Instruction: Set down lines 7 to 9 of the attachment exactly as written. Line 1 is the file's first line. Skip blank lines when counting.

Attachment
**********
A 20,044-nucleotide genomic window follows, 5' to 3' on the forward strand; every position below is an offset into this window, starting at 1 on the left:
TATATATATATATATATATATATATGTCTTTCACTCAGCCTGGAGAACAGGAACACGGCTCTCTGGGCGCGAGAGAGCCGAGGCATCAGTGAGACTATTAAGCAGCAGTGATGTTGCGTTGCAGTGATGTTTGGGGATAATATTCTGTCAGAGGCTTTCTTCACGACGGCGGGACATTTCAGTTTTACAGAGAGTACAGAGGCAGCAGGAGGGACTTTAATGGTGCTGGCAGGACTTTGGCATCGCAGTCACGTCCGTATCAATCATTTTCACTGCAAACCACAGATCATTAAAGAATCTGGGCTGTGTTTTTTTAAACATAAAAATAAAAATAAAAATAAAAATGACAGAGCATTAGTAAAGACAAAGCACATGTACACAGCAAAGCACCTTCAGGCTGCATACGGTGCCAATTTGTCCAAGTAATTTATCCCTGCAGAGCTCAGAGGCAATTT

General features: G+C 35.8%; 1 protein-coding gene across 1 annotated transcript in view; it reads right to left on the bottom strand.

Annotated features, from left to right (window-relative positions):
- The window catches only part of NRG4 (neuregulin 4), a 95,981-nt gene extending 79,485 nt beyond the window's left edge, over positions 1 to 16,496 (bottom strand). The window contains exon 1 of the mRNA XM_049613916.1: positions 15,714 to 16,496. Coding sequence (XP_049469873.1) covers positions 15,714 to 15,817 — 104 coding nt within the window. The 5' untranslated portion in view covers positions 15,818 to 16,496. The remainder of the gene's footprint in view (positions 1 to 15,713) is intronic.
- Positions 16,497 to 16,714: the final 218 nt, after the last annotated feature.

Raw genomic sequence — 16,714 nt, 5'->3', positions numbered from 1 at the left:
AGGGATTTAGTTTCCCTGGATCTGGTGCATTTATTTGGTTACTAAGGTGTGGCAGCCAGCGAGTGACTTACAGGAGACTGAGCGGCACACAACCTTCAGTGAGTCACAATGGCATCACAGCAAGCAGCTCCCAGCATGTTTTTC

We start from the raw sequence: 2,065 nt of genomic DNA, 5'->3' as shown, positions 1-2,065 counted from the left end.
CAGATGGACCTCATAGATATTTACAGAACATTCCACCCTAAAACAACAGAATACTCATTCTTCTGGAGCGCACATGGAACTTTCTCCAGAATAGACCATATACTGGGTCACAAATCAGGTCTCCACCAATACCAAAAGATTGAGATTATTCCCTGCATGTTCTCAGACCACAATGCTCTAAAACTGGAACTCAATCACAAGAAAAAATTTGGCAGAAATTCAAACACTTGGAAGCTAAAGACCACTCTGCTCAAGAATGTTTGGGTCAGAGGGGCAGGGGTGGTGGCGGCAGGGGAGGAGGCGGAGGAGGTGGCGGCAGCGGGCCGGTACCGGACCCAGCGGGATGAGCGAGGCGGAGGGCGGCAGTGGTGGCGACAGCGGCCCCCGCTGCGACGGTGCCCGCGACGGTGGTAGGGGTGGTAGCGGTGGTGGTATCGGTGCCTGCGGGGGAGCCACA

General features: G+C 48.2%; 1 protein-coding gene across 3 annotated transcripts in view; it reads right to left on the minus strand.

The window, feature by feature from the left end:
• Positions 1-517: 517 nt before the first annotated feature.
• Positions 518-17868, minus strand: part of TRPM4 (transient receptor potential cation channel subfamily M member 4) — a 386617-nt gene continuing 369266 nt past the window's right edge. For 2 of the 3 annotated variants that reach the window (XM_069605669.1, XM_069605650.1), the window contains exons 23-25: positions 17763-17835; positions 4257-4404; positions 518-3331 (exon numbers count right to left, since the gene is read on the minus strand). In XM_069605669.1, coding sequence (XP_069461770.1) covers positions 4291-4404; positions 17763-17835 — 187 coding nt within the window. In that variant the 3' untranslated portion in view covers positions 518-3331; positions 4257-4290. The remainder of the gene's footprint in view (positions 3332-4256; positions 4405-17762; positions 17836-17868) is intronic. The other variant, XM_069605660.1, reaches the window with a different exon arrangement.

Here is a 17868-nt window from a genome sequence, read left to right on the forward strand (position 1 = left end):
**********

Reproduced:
Raw genomic sequence — 16,714 nt, 5'->3', positions numbered from 1 at the left:
AGGGATTTAGTTTCCCTGGATCTGGTGCATTTATTTGGTTACTAAGGTGTGGCAGCCAGCGAGTGACTTACAGGAGACTGAGCGGCACACAACCTTCAGTGAGTCACAATGGCATCACAGCAAGCAGCTCCCAGCATGTTTTTC

We start from the raw sequence: 2,065 nt of genomic DNA, 5'->3' as shown, positions 1-2,065 counted from the left end.